To the far left is the mains power switch which toggles between On and Standby modes, the latter extinguishing the display but keeping other parts of the circuit energized so as to eliminate or at least reduce the ‘warmup’ period before sound quality stabilizes. To its right are the Display Off switch, which kills the fluorescent display in Play mode, the Time switch which toggles between the different time display modes, and lastly (before the central disc drawer) the track Repeat button.

On the opposite side of the fascia are the major transport controls and, at the extreme right, an output selector which allows either the analogue or digital outputs to be disabled if not in use. Only via the remote control is the full array of facilities available, including index search, an unusual 1-16, >16 keypad and more complex functions such as Random Play and Peak Search (which scans a disc for the highest peak level, allowing you to set a tape recorder's input level accordingly).

On the rear panel things are about as simple as they can be. A pair of phono sockets provides the fixed-level analogue output— there is no variable-level output or headphone socket—while a single phono and Toslink socket provide electrical and optical digital feeds for an outboard D-to-A converter or digital recorder.


Although the 802 is out of the frame now — Pioneer GB’s warehouse is empty of it — I succeeded in borrowing one for comparison purposes, the intention being to establish whether the 703 is a cheaper chip off the old block, or else a different animal altogether.

Given that stark choice of summaries, I’d have to say—having swapped countless times back and forth between the two players— that the 703 is more the latter. The process of sharpening and lightening the sound of Legato Link has been progressed another step, but this time the singular quality of the original 801 has not been fully retained. For all its qualities—and make no mistake it is a first-rate performer at the price—the 703 does not make so distinctive a sound as its forebears.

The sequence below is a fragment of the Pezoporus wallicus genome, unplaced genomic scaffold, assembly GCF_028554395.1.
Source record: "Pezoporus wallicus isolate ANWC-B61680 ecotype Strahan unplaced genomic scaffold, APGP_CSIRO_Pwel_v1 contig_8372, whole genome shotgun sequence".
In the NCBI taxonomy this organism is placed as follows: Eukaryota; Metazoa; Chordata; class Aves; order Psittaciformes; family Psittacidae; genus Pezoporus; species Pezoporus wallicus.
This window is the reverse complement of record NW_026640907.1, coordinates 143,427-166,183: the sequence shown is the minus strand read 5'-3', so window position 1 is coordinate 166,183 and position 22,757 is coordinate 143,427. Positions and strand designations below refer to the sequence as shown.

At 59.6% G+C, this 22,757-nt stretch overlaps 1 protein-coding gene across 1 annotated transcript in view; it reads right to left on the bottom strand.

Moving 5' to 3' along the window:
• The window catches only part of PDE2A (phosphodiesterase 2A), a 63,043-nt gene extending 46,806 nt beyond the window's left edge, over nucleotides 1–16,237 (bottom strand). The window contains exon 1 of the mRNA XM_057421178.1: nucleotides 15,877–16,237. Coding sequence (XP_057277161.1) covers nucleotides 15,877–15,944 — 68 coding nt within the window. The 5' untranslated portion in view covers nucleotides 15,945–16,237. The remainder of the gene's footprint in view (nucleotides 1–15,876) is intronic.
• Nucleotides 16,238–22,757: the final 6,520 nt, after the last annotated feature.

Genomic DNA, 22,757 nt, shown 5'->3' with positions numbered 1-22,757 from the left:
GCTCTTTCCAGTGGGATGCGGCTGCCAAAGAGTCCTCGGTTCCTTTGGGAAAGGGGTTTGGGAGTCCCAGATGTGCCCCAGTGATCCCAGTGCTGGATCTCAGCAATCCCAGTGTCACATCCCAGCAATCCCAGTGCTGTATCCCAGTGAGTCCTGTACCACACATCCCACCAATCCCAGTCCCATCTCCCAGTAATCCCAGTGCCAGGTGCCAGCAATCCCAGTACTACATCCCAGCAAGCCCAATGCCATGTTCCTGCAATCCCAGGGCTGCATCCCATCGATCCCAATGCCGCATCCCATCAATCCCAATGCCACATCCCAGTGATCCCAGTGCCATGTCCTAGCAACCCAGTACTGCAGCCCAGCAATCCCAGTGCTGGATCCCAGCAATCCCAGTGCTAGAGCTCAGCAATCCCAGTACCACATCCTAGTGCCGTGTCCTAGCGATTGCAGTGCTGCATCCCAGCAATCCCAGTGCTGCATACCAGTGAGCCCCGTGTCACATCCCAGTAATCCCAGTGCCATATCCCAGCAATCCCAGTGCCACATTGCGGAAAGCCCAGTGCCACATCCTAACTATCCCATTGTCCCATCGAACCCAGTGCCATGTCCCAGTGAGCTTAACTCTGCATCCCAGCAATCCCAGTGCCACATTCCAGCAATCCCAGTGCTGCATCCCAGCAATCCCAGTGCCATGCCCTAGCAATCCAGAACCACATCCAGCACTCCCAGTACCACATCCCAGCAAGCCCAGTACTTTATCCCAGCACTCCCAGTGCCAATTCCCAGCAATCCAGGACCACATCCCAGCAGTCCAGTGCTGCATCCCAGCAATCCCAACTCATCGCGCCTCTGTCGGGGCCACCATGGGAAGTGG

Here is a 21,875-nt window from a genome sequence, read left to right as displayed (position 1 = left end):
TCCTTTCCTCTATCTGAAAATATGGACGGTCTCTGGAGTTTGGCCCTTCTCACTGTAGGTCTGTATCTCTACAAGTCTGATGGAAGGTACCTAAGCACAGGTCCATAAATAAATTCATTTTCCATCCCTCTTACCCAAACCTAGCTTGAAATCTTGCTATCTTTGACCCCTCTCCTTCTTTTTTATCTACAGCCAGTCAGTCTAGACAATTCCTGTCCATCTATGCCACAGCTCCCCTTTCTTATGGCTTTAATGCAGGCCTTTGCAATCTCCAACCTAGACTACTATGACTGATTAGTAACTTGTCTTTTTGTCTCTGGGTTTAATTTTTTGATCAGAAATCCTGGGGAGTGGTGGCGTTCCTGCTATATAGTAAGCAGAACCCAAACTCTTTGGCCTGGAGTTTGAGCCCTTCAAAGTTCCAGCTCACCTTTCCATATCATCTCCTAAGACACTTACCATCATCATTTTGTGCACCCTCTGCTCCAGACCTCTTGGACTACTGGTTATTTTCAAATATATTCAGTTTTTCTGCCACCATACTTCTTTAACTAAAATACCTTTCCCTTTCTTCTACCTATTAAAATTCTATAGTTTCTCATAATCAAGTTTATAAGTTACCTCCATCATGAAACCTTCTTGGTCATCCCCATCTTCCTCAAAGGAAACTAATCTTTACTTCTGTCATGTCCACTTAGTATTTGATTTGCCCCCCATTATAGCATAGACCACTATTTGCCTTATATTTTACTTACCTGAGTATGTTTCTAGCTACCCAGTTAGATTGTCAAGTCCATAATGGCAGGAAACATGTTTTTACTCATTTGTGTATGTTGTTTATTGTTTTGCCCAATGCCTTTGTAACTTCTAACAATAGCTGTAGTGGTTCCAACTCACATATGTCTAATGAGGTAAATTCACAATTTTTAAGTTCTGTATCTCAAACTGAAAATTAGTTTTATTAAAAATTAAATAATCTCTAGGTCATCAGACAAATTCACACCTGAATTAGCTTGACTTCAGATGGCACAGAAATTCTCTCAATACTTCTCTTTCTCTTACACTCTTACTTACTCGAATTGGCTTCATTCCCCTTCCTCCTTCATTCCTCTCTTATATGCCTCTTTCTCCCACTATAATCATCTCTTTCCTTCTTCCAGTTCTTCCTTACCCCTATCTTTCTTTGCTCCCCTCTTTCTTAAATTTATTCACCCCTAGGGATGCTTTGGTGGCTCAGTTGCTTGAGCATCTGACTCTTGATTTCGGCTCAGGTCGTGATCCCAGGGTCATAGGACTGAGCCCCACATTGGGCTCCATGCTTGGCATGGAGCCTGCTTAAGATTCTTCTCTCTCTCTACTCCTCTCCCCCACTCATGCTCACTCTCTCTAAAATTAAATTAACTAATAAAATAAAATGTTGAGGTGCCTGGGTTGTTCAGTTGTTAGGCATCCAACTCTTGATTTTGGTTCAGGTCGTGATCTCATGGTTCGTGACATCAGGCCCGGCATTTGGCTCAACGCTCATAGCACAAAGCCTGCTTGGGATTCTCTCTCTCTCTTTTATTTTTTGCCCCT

The positive aspect of this readjustment is that the 703 sounds a little sprightlier, giving the instant impression of being more detailed and dynamic than the 802. Clearly this is what has commended it to previously sceptical ears, and must also be a boon in many dealers' showrooms where a retiring nature is rarely an asset.

But the longer and more carefully you listen to the 703 with the 802 as benchmark, the more you come to mourn the loss of the 802’s mellifluousness. To quote my listening notes: “The 802 has a weightier, darker-hued quality which lends it a more substantial sound on large-scale orchestral works and conveys an intimacy on small-scale music that the brighter 703 tends to gloss over. Infectious quality to the 802 that the 703 lacks. Also 703 tends to become a little ‘wiry’ on period instrument strings”.

All of which observation might justifiably be described as academic now the 802 is no longer with us—except to those who heard it, liked it but didn’t buy it, and who now wonder whether the 703 might be a second helping of the same.

Take my word for it, it isn’t. But the 703's new-found critical and sales success speaks volumes for its wider appeal. It is a fine CD player at a very reasonable price, able to meet and mostly beat its principal competitors at their own game. Admirers of the 802 may feel disenfranchised, but I doubt that Pioneer is anything but delighted at the 703’s reception. For Legato Link it really is a case of third time lucky.